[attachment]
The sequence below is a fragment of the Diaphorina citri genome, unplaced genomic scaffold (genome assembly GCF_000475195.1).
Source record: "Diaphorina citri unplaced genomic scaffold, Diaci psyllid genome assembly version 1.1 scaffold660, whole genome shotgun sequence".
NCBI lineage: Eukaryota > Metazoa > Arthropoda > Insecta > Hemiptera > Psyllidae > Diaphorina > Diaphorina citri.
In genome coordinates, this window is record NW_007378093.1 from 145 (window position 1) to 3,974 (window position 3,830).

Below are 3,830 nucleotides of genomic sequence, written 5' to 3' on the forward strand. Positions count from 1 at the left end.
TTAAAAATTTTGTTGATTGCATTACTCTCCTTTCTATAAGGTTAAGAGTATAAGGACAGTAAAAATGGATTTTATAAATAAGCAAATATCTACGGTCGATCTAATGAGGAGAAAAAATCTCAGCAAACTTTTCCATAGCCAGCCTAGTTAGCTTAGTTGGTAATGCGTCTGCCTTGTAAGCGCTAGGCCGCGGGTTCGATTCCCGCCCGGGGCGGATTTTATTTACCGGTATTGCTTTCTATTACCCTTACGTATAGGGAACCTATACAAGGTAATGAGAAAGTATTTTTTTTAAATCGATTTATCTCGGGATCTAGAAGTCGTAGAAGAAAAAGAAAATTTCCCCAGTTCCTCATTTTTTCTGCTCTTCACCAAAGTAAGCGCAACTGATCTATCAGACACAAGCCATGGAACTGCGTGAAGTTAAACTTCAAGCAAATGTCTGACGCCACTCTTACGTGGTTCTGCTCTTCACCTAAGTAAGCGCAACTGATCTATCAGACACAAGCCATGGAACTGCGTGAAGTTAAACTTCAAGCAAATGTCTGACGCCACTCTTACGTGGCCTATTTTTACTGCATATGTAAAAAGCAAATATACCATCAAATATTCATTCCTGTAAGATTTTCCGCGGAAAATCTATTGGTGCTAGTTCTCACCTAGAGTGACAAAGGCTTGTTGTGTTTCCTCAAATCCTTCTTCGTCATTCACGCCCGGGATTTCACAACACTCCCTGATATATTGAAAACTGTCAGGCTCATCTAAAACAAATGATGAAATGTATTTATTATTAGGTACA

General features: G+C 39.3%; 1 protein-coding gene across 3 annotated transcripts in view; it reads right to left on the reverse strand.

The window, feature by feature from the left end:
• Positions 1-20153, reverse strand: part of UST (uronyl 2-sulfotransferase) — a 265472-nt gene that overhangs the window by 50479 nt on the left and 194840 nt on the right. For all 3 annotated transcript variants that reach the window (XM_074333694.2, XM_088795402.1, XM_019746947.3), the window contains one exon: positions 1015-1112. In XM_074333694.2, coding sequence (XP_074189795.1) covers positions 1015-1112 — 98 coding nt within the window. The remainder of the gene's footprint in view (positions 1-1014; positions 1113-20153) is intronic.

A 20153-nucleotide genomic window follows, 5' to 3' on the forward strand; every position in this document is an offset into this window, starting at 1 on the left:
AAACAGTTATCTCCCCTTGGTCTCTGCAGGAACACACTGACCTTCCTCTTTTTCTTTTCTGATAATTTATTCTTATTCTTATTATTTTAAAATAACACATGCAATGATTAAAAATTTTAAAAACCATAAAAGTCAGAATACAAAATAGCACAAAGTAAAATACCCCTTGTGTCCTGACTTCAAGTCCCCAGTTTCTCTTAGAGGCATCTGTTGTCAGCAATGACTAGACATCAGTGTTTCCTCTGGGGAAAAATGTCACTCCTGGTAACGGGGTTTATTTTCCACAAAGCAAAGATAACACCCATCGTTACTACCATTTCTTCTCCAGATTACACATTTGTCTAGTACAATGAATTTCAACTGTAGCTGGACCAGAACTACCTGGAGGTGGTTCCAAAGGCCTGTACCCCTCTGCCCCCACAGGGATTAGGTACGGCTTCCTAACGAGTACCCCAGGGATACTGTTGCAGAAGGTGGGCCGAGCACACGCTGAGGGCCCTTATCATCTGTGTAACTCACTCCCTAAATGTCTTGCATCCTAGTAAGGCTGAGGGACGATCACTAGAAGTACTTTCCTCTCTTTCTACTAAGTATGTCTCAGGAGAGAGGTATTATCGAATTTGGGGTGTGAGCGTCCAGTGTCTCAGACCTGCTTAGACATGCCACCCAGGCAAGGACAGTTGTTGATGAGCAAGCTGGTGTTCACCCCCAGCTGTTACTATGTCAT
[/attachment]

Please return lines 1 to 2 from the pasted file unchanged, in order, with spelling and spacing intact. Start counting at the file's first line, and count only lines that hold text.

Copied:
The sequence below is a fragment of the Diaphorina citri genome, unplaced genomic scaffold (genome assembly GCF_000475195.1).
Source record: "Diaphorina citri unplaced genomic scaffold, Diaci psyllid genome assembly version 1.1 scaffold660, whole genome shotgun sequence".